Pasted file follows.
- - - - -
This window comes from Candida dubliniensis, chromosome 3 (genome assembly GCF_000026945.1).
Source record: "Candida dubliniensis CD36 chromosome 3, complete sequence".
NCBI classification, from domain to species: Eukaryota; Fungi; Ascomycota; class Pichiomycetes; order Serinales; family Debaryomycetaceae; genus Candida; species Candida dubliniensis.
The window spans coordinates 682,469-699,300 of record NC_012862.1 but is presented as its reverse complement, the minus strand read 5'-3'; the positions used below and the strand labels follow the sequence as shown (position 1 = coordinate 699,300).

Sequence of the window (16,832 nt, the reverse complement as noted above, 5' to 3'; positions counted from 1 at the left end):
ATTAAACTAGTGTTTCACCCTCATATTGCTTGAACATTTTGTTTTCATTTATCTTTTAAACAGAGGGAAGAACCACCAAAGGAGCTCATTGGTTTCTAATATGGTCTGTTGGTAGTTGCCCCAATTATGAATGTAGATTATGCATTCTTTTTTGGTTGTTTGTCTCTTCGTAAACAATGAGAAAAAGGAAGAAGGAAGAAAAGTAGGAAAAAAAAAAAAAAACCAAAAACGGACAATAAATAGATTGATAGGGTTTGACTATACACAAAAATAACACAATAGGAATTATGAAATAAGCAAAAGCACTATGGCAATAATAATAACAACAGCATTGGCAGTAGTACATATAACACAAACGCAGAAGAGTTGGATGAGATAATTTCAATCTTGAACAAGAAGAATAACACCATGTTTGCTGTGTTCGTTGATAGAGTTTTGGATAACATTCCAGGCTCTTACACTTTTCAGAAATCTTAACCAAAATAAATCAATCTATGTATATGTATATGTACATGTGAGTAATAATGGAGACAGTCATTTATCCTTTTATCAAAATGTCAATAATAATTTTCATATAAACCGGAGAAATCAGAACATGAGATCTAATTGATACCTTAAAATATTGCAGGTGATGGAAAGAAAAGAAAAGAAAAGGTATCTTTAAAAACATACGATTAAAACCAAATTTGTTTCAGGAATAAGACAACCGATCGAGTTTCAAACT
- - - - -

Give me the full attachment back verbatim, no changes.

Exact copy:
This window comes from Candida dubliniensis, chromosome 3 (genome assembly GCF_000026945.1).
Source record: "Candida dubliniensis CD36 chromosome 3, complete sequence".
NCBI classification, from domain to species: Eukaryota; Fungi; Ascomycota; class Pichiomycetes; order Serinales; family Debaryomycetaceae; genus Candida; species Candida dubliniensis.
The window spans coordinates 682,469-699,300 of record NC_012862.1 but is presented as its reverse complement, the minus strand read 5'-3'; the positions used below and the strand labels follow the sequence as shown (position 1 = coordinate 699,300).

Sequence of the window (16,832 nt, the reverse complement as noted above, 5' to 3'; positions counted from 1 at the left end):
ATTAAACTAGTGTTTCACCCTCATATTGCTTGAACATTTTGTTTTCATTTATCTTTTAAACAGAGGGAAGAACCACCAAAGGAGCTCATTGGTTTCTAATATGGTCTGTTGGTAGTTGCCCCAATTATGAATGTAGATTATGCATTCTTTTTTGGTTGTTTGTCTCTTCGTAAACAATGAGAAAAAGGAAGAAGGAAGAAAAGTAGGAAAAAAAAAAAAAAACCAAAAACGGACAATAAATAGATTGATAGGGTTTGACTATACACAAAAATAACACAATAGGAATTATGAAATAAGCAAAAGCACTATGGCAATAATAATAACAACAGCATTGGCAGTAGTACATATAACACAAACGCAGAAGAGTTGGATGAGATAATTTCAATCTTGAACAAGAAGAATAACACCATGTTTGCTGTGTTCGTTGATAGAGTTTTGGATAACATTCCAGGCTCTTACACTTTTCAGAAATCTTAACCAAAATAAATCAATCTATGTATATGTATATGTACATGTGAGTAATAATGGAGACAGTCATTTATCCTTTTATCAAAATGTCAATAATAATTTTCATATAAACCGGAGAAATCAGAACATGAGATCTAATTGATACCTTAAAATATTGCAGGTGATGGAAAGAAAAGAAAAGAAAAGGTATCTTTAAAAACATACGATTAAAACCAAATTTGTTTCAGGAATAAGACAACCGATCGAGTTTCAAACT